Time Heals

Starring: Siri O'Neal, Nicholas Deal and Nicholas Courtney
Big Finish Productions
RRP 10.99
ISBN 1 84435 092 4
Available 07 January 2005

When the commanding officer of UNIT's UK division goes missing while transporting a dangerous cargo, political officer Emily Chaudhry is left to investigate a series of bizarre accidents. Meanwhile, the Brigadier is trying to enjoy his retirement, but it seems he must come to the rescue again...

Giving UNIT its own spin-off series is something that has been on the cards for a long time, ever since the production team of the Doctor Who TV show considered the idea in the 1970s. Big Finish has finally achieved what was long overdue, though the only familiar cast member in this instalment is Nicholas Courtney as the Brigadier, now actually a general (he's gone up in the world) and theoretically retired.

Who writer Malcolm Hulke once said that there were two basic kinds of UNIT story: "alien invasion" and "mad scientist". Time Heals falls into the latter camp, though the scientists in question, Meade (Alfred Hoffman) and Kelly (Stephen Carlile), are not so much mad as misguided with regard to the effects of their experiments. I might have given slightly too much away there, but for me the cause of the bizarre incidents that Colonel Chaudhry (Siri O'Neal) investigates seemed obvious.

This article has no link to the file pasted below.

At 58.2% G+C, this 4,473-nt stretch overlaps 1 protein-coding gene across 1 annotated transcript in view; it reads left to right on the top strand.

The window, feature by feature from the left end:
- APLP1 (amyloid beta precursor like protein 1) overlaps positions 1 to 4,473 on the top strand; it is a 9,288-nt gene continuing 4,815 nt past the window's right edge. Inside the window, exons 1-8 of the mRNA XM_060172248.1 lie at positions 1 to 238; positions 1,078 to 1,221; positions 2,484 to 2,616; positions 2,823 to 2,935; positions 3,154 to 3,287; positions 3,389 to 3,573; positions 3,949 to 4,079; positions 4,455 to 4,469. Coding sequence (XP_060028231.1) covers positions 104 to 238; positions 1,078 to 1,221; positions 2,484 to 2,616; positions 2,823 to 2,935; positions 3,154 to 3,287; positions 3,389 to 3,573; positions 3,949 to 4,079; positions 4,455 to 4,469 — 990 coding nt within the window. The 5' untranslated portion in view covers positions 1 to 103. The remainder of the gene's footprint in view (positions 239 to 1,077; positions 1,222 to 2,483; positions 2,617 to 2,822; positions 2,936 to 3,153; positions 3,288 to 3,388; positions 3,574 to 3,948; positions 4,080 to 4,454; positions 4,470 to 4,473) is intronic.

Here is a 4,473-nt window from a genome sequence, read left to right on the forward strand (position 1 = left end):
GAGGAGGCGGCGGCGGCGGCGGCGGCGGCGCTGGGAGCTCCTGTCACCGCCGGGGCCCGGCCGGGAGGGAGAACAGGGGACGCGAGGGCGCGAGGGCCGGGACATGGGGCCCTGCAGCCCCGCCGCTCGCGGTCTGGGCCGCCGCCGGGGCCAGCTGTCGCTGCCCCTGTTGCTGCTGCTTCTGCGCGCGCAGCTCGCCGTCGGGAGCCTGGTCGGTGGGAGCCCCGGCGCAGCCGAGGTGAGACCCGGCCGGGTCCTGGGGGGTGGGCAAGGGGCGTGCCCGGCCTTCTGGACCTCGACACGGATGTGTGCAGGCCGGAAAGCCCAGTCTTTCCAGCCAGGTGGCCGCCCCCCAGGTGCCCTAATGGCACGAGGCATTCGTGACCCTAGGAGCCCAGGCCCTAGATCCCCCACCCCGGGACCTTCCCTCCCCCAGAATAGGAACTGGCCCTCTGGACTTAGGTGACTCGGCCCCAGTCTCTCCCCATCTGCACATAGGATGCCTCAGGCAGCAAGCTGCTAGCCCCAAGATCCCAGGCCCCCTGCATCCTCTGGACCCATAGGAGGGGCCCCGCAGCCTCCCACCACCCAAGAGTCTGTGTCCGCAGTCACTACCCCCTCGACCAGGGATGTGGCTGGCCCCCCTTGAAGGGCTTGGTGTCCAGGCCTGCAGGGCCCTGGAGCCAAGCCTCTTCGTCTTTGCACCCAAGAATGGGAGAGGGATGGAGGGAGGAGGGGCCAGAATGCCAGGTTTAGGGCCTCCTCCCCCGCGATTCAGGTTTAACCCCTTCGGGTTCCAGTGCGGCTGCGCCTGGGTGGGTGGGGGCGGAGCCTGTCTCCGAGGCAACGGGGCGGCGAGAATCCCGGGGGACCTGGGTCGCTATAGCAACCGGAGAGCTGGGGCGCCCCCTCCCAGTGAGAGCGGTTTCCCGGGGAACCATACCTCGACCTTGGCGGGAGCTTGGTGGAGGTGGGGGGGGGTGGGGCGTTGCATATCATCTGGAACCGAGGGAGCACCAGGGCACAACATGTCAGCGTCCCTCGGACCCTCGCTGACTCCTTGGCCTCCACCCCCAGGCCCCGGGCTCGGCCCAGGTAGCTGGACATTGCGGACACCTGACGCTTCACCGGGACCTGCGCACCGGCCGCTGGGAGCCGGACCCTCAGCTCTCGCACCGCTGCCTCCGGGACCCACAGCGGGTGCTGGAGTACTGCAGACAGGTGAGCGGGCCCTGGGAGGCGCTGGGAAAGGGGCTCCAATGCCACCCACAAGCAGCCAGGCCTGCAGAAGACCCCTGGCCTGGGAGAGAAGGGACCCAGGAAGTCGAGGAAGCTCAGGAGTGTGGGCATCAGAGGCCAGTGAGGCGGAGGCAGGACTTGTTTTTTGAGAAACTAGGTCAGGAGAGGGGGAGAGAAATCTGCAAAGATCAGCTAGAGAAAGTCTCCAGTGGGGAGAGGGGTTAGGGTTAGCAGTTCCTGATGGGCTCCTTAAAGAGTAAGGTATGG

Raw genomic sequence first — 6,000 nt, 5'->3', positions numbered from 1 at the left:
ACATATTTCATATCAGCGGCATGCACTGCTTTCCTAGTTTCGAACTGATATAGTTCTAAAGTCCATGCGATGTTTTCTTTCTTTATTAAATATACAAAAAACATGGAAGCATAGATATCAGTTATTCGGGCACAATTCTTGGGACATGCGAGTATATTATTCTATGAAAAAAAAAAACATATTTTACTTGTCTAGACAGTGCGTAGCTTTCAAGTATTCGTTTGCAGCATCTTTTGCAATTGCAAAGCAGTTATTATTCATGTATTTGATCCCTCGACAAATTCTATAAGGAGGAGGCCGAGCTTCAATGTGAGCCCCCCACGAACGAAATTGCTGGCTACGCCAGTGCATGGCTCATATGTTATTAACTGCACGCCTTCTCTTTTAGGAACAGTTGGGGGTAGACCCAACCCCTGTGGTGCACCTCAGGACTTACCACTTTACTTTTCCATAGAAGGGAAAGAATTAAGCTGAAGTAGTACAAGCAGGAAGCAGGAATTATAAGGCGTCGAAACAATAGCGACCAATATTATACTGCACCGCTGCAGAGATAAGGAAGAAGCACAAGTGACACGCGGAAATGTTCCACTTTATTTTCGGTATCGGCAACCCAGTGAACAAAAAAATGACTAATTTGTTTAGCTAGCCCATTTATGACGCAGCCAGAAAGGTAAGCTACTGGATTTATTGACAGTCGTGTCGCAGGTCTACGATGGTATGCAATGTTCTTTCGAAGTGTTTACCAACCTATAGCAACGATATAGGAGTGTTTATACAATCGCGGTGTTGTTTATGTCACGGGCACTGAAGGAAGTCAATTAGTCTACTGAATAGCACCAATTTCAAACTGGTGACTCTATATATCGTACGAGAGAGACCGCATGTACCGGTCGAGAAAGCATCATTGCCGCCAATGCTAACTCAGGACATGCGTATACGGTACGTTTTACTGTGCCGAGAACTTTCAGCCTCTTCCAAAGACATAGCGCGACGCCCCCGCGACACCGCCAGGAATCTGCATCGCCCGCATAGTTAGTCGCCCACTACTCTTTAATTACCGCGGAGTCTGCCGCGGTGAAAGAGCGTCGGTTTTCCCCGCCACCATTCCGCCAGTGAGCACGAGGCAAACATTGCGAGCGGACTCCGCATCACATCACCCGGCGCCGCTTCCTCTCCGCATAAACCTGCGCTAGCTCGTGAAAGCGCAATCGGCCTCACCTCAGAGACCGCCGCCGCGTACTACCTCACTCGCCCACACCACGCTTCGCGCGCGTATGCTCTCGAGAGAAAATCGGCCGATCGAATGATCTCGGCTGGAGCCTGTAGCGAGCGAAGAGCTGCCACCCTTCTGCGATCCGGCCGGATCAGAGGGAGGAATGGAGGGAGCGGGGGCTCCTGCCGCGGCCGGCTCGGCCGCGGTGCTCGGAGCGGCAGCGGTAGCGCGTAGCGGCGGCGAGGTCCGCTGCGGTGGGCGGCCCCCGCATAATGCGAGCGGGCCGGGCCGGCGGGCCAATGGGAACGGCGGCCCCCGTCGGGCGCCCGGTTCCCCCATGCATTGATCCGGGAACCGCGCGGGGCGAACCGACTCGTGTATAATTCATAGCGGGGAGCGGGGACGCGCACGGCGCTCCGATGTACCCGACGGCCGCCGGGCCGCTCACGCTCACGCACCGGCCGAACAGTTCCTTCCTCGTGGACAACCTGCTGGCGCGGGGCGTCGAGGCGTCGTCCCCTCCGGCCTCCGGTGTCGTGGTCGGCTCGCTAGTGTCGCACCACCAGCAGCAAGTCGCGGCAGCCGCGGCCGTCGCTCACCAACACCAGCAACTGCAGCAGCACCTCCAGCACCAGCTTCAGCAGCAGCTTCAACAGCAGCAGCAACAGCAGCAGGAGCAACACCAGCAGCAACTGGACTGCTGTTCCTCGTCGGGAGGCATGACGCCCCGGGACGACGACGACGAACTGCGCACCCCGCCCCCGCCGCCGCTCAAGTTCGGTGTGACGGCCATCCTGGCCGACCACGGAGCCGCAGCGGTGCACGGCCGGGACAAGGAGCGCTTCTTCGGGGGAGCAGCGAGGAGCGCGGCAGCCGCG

Another shortcoming of Iain McLaughlin and Claire Bartlett's script is the fact that Nicholas Courtney spends much of his time talking to himself. Forced to work around the absence of actress Angela Douglas, who played the Brig's wife Doris in Battlefield, the writers are forced to employ tactics such as one-sided telephone conversations.

One problem that McLaughlin and Bartlett can't really avoid is the fact that this series has already been pretty well launched by the episode The Coup, which was given away with Doctor Who Magazine. They have to build upon this foundation, which established UNIT's sinister rival organisation ICIS (Internal Counter Intelligence Service), without alienating customers who haven't heard the free DWM CD. The addition of a new character, Colonel Robert Dalton (Nicholas Deal), who is drafted in to replace the missing Colonel Brimmicombe-Wood, helps. He is unfamiliar with UNIT's remit, so he needs to have to certain key facts explained to him by Chaudhry.

However, the writers fail to get across the idea of what ICIS is, even though there are some potentially confusing references to it. The back cover blurb tries to help, by explaining that: "The UK branch of UNIT is under threat. The Government wants its own military investigative organisation, one under its sole control." But that should be the job of the script, not the cover blurb.

Despite its flaws, Time Heals demonstrates that this series has great potential. Give it time!

Richard McGinlay

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